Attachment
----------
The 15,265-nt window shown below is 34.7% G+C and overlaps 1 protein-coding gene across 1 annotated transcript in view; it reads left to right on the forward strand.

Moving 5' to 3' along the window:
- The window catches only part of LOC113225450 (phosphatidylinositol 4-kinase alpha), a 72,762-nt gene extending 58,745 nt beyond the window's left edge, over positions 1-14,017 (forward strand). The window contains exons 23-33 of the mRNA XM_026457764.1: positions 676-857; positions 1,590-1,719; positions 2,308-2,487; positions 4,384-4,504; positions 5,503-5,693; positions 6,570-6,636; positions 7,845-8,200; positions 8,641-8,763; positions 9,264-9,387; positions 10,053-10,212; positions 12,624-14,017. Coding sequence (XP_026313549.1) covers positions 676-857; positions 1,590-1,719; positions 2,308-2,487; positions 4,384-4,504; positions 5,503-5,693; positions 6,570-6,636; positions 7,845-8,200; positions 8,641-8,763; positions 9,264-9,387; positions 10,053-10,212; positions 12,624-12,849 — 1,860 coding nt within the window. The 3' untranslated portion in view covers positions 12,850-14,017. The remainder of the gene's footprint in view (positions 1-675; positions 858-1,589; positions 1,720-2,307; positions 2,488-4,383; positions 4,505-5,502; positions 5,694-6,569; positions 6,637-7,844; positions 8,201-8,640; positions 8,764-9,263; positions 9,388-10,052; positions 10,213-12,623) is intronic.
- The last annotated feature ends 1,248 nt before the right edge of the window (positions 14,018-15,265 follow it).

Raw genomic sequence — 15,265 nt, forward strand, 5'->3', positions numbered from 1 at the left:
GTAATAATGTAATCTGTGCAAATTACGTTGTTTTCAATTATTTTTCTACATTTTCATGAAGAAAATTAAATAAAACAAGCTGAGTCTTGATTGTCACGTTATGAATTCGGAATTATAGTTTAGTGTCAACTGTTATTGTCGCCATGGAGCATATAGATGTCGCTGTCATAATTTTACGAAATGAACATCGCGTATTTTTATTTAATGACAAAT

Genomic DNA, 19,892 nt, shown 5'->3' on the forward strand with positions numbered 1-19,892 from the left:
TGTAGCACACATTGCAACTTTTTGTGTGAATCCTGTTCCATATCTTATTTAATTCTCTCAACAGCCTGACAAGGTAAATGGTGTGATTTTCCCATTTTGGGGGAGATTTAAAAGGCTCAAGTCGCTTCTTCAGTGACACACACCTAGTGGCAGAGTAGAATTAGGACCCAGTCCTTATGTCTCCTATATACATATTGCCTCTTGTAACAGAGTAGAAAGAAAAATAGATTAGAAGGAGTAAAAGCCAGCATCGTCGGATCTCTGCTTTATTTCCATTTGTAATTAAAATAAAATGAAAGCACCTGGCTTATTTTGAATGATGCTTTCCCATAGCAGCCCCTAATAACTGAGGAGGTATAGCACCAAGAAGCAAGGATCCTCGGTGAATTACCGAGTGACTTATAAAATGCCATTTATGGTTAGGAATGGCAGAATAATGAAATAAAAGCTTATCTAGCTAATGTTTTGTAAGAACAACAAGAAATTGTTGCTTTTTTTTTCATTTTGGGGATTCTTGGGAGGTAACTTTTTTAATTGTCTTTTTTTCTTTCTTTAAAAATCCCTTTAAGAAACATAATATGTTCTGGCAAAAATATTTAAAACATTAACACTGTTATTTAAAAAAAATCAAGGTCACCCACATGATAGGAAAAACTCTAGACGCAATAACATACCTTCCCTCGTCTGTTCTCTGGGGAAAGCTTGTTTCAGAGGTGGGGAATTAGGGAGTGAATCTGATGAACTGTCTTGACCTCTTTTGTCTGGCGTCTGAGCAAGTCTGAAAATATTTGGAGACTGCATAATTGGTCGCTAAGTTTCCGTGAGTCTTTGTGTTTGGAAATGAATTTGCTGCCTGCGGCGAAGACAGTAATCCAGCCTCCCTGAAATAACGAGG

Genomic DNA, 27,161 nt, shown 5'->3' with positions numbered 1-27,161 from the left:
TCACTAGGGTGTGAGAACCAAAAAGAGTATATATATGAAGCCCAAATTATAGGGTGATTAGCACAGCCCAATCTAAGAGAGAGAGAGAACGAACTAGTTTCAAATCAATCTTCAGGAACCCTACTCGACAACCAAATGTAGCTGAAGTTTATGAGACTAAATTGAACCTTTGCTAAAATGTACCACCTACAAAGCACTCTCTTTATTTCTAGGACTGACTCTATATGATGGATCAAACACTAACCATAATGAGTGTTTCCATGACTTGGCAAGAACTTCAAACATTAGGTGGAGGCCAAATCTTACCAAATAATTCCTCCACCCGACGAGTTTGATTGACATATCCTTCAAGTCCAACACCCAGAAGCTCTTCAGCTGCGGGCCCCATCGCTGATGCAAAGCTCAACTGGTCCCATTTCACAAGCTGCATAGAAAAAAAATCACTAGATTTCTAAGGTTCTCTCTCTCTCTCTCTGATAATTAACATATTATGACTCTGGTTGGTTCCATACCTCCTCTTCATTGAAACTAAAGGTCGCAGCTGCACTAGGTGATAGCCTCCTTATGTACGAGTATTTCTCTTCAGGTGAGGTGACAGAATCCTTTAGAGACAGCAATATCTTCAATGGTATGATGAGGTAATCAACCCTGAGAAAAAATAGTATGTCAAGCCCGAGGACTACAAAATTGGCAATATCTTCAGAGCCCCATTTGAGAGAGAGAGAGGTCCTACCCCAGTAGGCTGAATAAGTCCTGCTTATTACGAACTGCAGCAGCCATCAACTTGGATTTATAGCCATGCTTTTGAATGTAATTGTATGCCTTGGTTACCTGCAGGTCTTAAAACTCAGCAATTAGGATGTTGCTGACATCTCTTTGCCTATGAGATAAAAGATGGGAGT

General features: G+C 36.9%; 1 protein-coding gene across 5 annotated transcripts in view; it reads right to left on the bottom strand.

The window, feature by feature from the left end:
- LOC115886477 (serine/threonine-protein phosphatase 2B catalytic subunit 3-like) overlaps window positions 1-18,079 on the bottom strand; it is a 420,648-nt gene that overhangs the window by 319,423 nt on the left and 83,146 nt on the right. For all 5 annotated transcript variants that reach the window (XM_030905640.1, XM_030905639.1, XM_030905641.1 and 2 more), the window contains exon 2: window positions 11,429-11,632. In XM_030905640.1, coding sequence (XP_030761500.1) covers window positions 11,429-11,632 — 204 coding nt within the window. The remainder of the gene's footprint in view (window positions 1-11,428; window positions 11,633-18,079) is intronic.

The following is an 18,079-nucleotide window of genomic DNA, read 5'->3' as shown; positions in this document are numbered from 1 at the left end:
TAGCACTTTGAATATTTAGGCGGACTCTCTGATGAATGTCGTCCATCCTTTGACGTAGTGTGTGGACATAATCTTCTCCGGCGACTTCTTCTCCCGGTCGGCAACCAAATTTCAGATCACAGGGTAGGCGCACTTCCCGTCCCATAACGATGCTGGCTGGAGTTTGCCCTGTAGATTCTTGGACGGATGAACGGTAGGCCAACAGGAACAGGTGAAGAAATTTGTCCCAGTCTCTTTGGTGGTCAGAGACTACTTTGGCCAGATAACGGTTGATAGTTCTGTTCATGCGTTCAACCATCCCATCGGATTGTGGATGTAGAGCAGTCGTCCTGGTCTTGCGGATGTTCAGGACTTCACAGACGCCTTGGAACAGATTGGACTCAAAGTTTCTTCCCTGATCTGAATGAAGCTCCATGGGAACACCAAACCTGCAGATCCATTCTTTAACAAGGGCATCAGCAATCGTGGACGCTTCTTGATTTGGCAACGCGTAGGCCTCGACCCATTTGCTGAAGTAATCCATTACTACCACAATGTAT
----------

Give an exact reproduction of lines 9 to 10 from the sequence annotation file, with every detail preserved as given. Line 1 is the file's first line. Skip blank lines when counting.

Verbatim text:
Genomic DNA, 27,161 nt, shown 5'->3' with positions numbered 1-27,161 from the left:
TCACTAGGGTGTGAGAACCAAAAAGAGTATATATATGAAGCCCAAATTATAGGGTGATTAGCACAGCCCAATCTAAGAGAGAGAGAGAACGAACTAGTTTCAAATCAATCTTCAGGAACCCTACTCGACAACCAAATGTAGCTGAAGTTTATGAGACTAAATTGAACCTTTGCTAAAATGTACCACCTACAAAGCACTCTCTTTATTTCTAGGACTGACTCTATATGATGGATCAAACACTAACCATAATGAGTGTTTCCATGACTTGGCAAGAACTTCAAACATTAGGTGGAGGCCAAATCTTACCAAATAATTCCTCCACCCGACGAGTTTGATTGACATATCCTTCAAGTCCAACACCCAGAAGCTCTTCAGCTGCGGGCCCCATCGCTGATGCAAAGCTCAACTGGTCCCATTTCACAAGCTGCATAGAAAAAAAATCACTAGATTTCTAAGGTTCTCTCTCTCTCTCTCTGATAATTAACATATTATGACTCTGGTTGGTTCCATACCTCCTCTTCATTGAAACTAAAGGTCGCAGCTGCACTAGGTGATAGCCTCCTTATGTACGAGTATTTCTCTTCAGGTGAGGTGACAGAATCCTTTAGAGACAGCAATATCTTCAATGGTATGATGAGGTAATCAACCCTGAGAAAAAATAGTATGTCAAGCCCGAGGACTACAAAATTGGCAATATCTTCAGAGCCCCATTTGAGAGAGAGAGAGGTCCTACCCCAGTAGGCTGAATAAGTCCTGCTTATTACGAACTGCAGCAGCCATCAACTTGGATTTATAGCCATGCTTTTGAATGTAATTGTATGCCTTGGTTACCTGCAGGTCTTAAAACTCAGCAATTAGGATGTTGCTGACATCTCTTTGCCTATGAGATAAAAGATGGGAGT